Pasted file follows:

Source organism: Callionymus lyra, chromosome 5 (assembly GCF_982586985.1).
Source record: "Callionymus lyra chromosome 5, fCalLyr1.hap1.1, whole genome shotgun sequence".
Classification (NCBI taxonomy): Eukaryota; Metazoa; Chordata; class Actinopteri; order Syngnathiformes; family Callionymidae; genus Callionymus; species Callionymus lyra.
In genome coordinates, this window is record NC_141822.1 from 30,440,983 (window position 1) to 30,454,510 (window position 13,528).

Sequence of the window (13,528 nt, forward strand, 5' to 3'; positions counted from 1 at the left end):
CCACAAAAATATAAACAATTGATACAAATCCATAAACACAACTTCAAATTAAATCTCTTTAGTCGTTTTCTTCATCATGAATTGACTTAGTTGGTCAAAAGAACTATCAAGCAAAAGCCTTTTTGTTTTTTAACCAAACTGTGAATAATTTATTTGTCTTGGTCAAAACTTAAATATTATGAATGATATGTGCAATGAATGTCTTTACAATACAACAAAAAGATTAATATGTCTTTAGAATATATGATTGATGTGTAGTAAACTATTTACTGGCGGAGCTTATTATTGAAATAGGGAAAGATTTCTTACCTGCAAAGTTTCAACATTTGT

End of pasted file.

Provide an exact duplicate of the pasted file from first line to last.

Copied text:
Source organism: Callionymus lyra, chromosome 5 (assembly GCF_982586985.1).
Source record: "Callionymus lyra chromosome 5, fCalLyr1.hap1.1, whole genome shotgun sequence".
Classification (NCBI taxonomy): Eukaryota; Metazoa; Chordata; class Actinopteri; order Syngnathiformes; family Callionymidae; genus Callionymus; species Callionymus lyra.
In genome coordinates, this window is record NC_141822.1 from 30,440,983 (window position 1) to 30,454,510 (window position 13,528).

Sequence of the window (13,528 nt, forward strand, 5' to 3'; positions counted from 1 at the left end):
CCACAAAAATATAAACAATTGATACAAATCCATAAACACAACTTCAAATTAAATCTCTTTAGTCGTTTTCTTCATCATGAATTGACTTAGTTGGTCAAAAGAACTATCAAGCAAAAGCCTTTTTGTTTTTTAACCAAACTGTGAATAATTTATTTGTCTTGGTCAAAACTTAAATATTATGAATGATATGTGCAATGAATGTCTTTACAATACAACAAAAAGATTAATATGTCTTTAGAATATATGATTGATGTGTAGTAAACTATTTACTGGCGGAGCTTATTATTGAAATAGGGAAAGATTTCTTACCTGCAAAGTTTCAACATTTGT